Detroit Lions trade TE T.J. Hockenson to Minnesota Vikings for swap of draft picks
T.J. Hockenson has a new home, but he won't be leaving the division.
The Detroit Lions traded Hockenson to the Minnesota Vikings before Tuesday's NFL trade deadline, the Vikings announced.
NFL Network reported the deal is for a swap of future draft picks. The Lions will receive a 2023 second-round pick and 2024 third-round pick, and send a 2023 fourth-round pick and a 2024 conditional fourth-rounder to the Vikings.
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Asked about the possibility of being traded last week, Hockenson said he loved playing in Detroit but seemed content to be dealt elsewhere. The Lions had not opened negotiations on a new contract with Hockenson, who has one-year left on his rookie deal.
"Listen, I’m not stupid, I know what I can bring to another team and I know here that they could, if they want something, if they want to do things for the future then I’m not stupid in that sense," Hockenson told the Free Press. "It is a business and whatever they have to do upstairs they’re going to do. And that doesn’t — there’s no hard feelings about it. There’s no, 'Hey, I don’t like him personally' or anything about that. That’s just how it is. So I’m not dumb or naïve in that fact."
The No. 8 pick of the 2019 NFL draft, Hockenson caught 186 passes for 2,068 yards in 47 games with the Lions. He made the Pro Bowl in 2020, but finished last season on injured reserve with a thumb injury and was relegated to more of a supporting role in the Lions' new offense this season.
Hockenson had 26 catches for a team-best 395 yards in seven games this season.
The deal gives the Vikings another excellent receiving option for quarterback Kirk Cousins -- as well as an immediate replacement for starting tight end Irv Smith, who suffered a high-ankle sprain in Sunday's game and is expected to be out eight to 10 weeks.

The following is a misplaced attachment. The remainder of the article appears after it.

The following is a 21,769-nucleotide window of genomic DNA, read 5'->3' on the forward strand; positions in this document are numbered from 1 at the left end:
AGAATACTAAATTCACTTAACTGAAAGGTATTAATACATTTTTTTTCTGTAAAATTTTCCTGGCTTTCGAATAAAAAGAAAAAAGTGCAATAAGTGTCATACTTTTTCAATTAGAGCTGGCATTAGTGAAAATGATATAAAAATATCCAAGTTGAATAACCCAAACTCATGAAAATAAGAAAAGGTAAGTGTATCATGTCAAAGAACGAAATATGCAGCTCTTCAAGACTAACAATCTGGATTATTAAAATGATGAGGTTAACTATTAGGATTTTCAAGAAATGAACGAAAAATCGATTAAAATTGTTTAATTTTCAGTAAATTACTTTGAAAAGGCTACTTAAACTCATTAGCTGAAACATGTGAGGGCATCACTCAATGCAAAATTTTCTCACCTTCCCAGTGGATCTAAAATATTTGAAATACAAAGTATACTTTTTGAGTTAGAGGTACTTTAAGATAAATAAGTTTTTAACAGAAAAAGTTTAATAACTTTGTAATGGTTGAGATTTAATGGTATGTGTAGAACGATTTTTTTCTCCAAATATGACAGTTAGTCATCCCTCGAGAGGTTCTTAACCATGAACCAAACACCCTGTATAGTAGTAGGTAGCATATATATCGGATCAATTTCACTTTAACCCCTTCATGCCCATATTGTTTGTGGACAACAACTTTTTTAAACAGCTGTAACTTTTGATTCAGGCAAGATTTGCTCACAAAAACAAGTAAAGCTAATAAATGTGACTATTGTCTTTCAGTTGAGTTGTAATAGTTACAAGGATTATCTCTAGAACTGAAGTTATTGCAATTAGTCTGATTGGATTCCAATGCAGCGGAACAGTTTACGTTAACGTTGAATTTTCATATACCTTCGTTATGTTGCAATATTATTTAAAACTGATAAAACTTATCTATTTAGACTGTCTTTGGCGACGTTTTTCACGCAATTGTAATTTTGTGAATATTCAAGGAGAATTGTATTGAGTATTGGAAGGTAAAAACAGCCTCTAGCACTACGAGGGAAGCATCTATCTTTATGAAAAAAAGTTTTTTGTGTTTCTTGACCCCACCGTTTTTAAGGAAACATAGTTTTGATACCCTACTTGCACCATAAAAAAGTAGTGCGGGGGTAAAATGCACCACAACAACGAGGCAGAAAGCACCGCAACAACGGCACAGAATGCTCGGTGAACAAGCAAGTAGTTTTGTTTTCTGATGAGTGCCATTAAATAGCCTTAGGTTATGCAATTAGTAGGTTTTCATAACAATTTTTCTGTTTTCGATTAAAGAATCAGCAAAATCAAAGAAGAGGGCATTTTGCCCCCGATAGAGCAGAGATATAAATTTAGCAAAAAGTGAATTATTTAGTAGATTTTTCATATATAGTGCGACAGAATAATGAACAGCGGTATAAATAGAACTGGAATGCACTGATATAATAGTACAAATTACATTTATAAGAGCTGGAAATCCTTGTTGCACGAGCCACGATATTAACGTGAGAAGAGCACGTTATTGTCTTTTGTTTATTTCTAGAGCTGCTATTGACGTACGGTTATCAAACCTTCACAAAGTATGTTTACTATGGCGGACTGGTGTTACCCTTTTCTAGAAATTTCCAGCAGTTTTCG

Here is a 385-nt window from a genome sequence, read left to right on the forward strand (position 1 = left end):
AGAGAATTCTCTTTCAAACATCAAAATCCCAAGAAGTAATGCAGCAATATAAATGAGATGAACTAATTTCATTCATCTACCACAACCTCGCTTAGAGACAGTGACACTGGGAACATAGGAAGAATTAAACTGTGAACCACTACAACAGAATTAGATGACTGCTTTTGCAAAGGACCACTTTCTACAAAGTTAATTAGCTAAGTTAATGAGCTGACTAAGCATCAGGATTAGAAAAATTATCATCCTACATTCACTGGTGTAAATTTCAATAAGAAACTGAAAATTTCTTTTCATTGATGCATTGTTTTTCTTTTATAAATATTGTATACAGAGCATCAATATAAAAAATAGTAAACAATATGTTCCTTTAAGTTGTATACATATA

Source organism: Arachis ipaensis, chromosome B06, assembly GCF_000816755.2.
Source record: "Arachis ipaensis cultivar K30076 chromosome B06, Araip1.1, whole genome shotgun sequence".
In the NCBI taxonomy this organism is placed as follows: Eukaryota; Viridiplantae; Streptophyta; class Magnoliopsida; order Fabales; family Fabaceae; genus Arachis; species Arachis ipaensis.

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The Lions, 1-6 and owners of the worst record in the NFL, are in rebuild mode and in need of draft capital to bolster their roster.
They currently have eight picks in next year's draft, including two first-round picks - their own choice, a potential top-10 pick, and the Los Angeles Rams' pick, which was acquired in the Matthew Stafford trade - and two second-rounders. That should be enough to make them players for one of the top quarterbacks in the draft.
The Lions also have their own third, fifth- and sixth-round picks, plus an additional sixth-rounder from the Trinity Benson trade with the Denver Broncos.
They sent their seventh-round pick to the Rams for Michael Brockers in March of 2021.
Lions coach Dan Campbell said Monday general manager Brad Holmes would be "looking into anything and everything" on the trade front, but declined to say whether the team should be sellers given their record.
"That’s really not something I feel like I need to answer," Campbell said. "That’s not really my place at this point. Mine is to make the most of what we’ve got here, which is plenty to compete with, I believe."
The Lions and Vikings have made two major trades in the past seven months. The Lions traded Picks 32 and 34, plus a third-rounder, in April's draft to Minnesota to move up to the No. 12 spot and take receiver Jameson Williams.
Williams has not played this season as he recovers from a torn ACL, but is expected to debut in December.
Tuesday's trade was the Lions' first deadline deal since 2020, when they acquired defensive end Everson Griffen from the Dallas Cowboys for a sixth-round draft pick.
Contact Dave Birkett at email@example.com. Follow him on Twitter @davebirkett.